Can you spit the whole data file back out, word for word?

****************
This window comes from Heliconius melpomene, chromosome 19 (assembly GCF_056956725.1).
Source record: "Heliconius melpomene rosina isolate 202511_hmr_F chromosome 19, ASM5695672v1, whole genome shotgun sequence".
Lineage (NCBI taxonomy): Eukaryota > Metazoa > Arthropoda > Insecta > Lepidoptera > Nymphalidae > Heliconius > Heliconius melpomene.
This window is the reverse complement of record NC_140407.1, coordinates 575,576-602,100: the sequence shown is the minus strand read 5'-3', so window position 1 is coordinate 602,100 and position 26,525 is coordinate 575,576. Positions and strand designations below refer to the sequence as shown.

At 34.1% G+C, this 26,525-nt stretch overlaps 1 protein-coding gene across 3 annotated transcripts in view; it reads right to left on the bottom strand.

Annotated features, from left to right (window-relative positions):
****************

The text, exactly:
This window comes from Heliconius melpomene, chromosome 19 (assembly GCF_056956725.1).
Source record: "Heliconius melpomene rosina isolate 202511_hmr_F chromosome 19, ASM5695672v1, whole genome shotgun sequence".
Lineage (NCBI taxonomy): Eukaryota > Metazoa > Arthropoda > Insecta > Lepidoptera > Nymphalidae > Heliconius > Heliconius melpomene.
This window is the reverse complement of record NC_140407.1, coordinates 575,576-602,100: the sequence shown is the minus strand read 5'-3', so window position 1 is coordinate 602,100 and position 26,525 is coordinate 575,576. Positions and strand designations below refer to the sequence as shown.

At 34.1% G+C, this 26,525-nt stretch overlaps 1 protein-coding gene across 3 annotated transcripts in view; it reads right to left on the bottom strand.

Annotated features, from left to right (window-relative positions):